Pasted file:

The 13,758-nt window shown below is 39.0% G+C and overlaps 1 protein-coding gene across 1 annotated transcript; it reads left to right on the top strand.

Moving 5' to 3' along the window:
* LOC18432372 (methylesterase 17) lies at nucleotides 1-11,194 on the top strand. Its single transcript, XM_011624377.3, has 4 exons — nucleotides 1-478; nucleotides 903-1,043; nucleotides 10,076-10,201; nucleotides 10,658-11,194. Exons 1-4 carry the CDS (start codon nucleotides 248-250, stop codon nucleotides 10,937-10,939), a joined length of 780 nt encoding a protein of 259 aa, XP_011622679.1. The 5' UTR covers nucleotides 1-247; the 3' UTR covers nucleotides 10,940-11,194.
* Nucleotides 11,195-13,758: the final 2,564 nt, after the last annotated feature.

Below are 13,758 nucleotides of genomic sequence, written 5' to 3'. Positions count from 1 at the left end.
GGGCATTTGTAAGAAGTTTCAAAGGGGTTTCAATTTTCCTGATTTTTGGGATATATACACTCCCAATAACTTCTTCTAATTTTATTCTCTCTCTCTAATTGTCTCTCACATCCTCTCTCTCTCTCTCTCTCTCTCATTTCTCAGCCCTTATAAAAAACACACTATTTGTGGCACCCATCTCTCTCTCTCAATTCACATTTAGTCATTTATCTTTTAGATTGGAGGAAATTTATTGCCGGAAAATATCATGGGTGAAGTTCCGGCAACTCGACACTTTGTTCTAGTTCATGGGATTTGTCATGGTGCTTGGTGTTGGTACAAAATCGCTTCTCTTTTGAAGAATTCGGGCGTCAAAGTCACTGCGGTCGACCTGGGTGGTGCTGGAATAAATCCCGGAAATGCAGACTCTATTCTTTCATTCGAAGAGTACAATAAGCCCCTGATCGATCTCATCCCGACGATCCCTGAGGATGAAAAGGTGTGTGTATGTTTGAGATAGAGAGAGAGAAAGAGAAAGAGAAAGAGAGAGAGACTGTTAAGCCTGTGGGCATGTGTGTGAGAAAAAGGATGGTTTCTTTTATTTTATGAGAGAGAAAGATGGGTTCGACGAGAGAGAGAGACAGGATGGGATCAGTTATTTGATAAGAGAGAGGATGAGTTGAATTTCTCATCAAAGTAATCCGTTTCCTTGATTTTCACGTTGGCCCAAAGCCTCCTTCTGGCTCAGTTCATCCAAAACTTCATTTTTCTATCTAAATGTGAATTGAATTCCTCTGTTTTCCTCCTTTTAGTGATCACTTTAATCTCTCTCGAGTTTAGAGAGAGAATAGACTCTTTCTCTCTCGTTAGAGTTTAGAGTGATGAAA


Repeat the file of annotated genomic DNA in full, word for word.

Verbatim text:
The 13,758-nt window shown below is 39.0% G+C and overlaps 1 protein-coding gene across 1 annotated transcript; it reads left to right on the top strand.

Moving 5' to 3' along the window:
* LOC18432372 (methylesterase 17) lies at nucleotides 1-11,194 on the top strand. Its single transcript, XM_011624377.3, has 4 exons — nucleotides 1-478; nucleotides 903-1,043; nucleotides 10,076-10,201; nucleotides 10,658-11,194. Exons 1-4 carry the CDS (start codon nucleotides 248-250, stop codon nucleotides 10,937-10,939), a joined length of 780 nt encoding a protein of 259 aa, XP_011622679.1. The 5' UTR covers nucleotides 1-247; the 3' UTR covers nucleotides 10,940-11,194.
* Nucleotides 11,195-13,758: the final 2,564 nt, after the last annotated feature.

Below are 13,758 nucleotides of genomic sequence, written 5' to 3'. Positions count from 1 at the left end.
GGGCATTTGTAAGAAGTTTCAAAGGGGTTTCAATTTTCCTGATTTTTGGGATATATACACTCCCAATAACTTCTTCTAATTTTATTCTCTCTCTCTAATTGTCTCTCACATCCTCTCTCTCTCTCTCTCTCTCTCATTTCTCAGCCCTTATAAAAAACACACTATTTGTGGCACCCATCTCTCTCTCTCAATTCACATTTAGTCATTTATCTTTTAGATTGGAGGAAATTTATTGCCGGAAAATATCATGGGTGAAGTTCCGGCAACTCGACACTTTGTTCTAGTTCATGGGATTTGTCATGGTGCTTGGTGTTGGTACAAAATCGCTTCTCTTTTGAAGAATTCGGGCGTCAAAGTCACTGCGGTCGACCTGGGTGGTGCTGGAATAAATCCCGGAAATGCAGACTCTATTCTTTCATTCGAAGAGTACAATAAGCCCCTGATCGATCTCATCCCGACGATCCCTGAGGATGAAAAGGTGTGTGTATGTTTGAGATAGAGAGAGAGAAAGAGAAAGAGAAAGAGAGAGAGACTGTTAAGCCTGTGGGCATGTGTGTGAGAAAAAGGATGGTTTCTTTTATTTTATGAGAGAGAAAGATGGGTTCGACGAGAGAGAGAGACAGGATGGGATCAGTTATTTGATAAGAGAGAGGATGAGTTGAATTTCTCATCAAAGTAATCCGTTTCCTTGATTTTCACGTTGGCCCAAAGCCTCCTTCTGGCTCAGTTCATCCAAAACTTCATTTTTCTATCTAAATGTGAATTGAATTCCTCTGTTTTCCTCCTTTTAGTGATCACTTTAATCTCTCTCGAGTTTAGAGAGAGAATAGACTCTTTCTCTCTCGTTAGAGTTTAGAGTGATGAAA